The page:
United States

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This Collection, originally called at Yale the Mason-Franklin Collection, is the most extensive collection of materials by, about, and around Franklin and his times to be found in a single collection anywhere in the world. The main body of the Collection is housed in three adjoining rooms on the second floor of Sterling Memorial Library, where it is available for research and study. The published papers and their digital compliment contain numerous references to slavery and abolition.

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Papers of the American Slave Trade, provides scholars with access to primary source material on the business aspect of the trade in human beings. The collection documents the international slave trade in Britain’s New World colonies and the United States from 1718 to the trade’s demise after 1808. There are multiple series accompanied by printed guides. More information is available online.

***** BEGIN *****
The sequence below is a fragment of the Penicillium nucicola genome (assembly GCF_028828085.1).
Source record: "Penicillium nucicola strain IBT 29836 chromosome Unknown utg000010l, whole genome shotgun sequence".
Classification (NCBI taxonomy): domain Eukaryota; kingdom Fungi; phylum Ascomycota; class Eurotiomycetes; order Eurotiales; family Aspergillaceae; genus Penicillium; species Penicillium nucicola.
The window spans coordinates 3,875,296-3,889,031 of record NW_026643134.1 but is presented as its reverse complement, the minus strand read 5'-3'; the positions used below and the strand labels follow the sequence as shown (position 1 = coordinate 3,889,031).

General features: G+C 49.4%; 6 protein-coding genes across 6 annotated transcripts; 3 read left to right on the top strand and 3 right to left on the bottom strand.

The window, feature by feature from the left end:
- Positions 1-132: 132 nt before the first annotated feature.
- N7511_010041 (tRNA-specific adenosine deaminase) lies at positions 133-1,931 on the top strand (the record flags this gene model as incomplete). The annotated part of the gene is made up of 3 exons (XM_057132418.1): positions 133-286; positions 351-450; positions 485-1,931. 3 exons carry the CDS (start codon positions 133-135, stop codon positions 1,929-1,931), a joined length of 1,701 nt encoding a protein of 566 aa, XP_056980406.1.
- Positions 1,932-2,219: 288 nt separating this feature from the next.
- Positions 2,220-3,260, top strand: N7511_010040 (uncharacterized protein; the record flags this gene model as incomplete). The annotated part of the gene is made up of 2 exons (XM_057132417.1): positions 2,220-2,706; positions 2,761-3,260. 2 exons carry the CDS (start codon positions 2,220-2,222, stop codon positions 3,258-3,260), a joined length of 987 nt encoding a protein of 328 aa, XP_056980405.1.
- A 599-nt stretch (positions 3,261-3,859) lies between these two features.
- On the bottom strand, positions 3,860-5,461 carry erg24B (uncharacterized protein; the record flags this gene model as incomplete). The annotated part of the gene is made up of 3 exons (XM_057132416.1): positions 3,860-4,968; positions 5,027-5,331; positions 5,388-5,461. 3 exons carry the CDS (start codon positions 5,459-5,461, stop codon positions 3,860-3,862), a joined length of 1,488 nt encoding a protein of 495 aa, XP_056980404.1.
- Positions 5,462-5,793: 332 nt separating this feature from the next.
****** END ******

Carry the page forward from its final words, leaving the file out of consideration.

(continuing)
Correspondence, business and personal papers, volumes and pamphlets, diaries, family papers, planation records, and miscellanea of families and individuals in Louisiana and the Mississipppi Valley. The effects of the Civil War and Reconstruction, emancipation, and social and economic change in the South are documented in nineteen separate collections. An unpublished finding aid is available.

Reproduces a collection of nearly 3,000 petitions assembled over a period of ten years by the Race and Slavery Petitions Project, University of North Carolina at Greensboro. Documents were drawn from state archives in Alabama, Delaware, Florida, Mississippi, Missouri, North Carolina, South Carolina, Tennessee, Texas, and Virginia. The digital compliment to this project is now availableonline.

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The collection documents black life and American racial attitudes from the 1850’s to the 1940’s, and includes about 2500 items, chiefly historical photographs, accompanied by slave manifests, military medals, and civic trophies. The collection includes albumen photographs of Marcus Garvey, W.E.B. DuBois, and Paul Lawrence Dunbar. Photographic formats include daguerreotypes, ambrotypes, tintypes, and cabinet card photographs.

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